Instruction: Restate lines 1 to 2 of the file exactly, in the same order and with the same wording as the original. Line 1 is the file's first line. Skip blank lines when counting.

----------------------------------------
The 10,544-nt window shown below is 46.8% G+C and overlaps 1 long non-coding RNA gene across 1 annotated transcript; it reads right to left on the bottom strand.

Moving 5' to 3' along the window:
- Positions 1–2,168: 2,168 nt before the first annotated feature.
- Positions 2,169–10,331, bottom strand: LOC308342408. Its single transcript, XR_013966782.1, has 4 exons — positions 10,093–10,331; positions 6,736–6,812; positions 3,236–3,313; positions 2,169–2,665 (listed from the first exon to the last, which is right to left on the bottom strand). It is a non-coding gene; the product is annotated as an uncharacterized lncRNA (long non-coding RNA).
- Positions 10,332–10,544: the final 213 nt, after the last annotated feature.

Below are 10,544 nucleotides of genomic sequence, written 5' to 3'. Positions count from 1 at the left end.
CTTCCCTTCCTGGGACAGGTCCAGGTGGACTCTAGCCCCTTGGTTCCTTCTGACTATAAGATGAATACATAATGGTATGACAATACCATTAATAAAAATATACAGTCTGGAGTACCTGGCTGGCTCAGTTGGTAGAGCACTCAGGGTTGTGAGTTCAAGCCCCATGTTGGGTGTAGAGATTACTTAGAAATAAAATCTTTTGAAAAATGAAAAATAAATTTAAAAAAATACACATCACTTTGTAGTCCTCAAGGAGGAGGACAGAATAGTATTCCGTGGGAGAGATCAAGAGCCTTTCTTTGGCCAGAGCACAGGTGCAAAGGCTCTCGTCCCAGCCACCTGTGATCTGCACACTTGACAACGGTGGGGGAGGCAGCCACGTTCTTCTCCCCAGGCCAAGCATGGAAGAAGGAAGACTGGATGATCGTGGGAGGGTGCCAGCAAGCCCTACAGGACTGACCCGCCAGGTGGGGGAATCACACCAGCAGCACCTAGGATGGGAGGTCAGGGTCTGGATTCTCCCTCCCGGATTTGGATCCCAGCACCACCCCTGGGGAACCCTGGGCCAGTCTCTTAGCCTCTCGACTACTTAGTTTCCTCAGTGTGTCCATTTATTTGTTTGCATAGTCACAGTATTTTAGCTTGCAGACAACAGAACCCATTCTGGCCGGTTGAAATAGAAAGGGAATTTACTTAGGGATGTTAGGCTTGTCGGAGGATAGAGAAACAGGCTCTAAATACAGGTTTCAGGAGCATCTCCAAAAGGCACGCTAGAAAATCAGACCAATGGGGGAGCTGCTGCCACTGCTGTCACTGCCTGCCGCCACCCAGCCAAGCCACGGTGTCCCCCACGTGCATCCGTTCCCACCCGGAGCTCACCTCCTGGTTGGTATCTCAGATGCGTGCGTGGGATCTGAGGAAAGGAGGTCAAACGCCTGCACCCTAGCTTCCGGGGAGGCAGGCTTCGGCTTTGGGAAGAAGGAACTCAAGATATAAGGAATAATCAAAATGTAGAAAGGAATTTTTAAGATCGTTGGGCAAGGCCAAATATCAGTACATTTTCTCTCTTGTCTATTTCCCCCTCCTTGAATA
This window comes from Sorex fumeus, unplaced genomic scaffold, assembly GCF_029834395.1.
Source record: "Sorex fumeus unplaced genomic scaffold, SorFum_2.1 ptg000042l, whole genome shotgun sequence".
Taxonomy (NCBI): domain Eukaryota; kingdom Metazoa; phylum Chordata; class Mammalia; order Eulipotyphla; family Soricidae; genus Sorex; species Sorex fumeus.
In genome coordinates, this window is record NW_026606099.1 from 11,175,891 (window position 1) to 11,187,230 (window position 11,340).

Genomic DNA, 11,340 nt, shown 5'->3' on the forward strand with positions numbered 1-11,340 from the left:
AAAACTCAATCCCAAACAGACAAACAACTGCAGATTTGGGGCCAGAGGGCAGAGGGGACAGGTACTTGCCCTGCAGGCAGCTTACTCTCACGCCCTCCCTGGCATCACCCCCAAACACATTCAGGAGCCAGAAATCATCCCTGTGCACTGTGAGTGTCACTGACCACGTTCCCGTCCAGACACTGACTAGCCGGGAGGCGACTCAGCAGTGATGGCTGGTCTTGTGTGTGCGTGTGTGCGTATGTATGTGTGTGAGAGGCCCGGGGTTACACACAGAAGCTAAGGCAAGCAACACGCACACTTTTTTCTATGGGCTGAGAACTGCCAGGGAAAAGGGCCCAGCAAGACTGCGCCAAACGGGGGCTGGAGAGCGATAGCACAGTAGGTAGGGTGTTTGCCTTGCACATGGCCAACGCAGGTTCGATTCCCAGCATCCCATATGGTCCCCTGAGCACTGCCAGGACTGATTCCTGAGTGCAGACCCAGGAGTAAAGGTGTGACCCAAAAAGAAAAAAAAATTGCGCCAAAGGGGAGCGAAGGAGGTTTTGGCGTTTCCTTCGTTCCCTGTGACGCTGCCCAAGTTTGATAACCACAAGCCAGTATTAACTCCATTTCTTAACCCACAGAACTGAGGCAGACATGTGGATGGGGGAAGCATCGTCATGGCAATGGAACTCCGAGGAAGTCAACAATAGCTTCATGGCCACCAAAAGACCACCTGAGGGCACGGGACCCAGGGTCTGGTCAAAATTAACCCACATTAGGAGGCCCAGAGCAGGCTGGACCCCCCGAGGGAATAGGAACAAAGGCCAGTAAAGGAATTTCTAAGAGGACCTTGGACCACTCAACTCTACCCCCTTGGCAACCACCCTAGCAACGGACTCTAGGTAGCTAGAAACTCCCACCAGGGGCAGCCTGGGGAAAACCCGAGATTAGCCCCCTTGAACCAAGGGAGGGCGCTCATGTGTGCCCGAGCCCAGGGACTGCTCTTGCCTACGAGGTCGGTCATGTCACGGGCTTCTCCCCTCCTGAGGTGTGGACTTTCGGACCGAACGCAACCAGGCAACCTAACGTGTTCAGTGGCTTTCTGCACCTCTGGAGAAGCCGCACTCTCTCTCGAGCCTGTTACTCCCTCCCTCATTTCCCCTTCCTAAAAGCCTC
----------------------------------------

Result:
The 10,544-nt window shown below is 46.8% G+C and overlaps 1 long non-coding RNA gene across 1 annotated transcript; it reads right to left on the bottom strand.

Moving 5' to 3' along the window: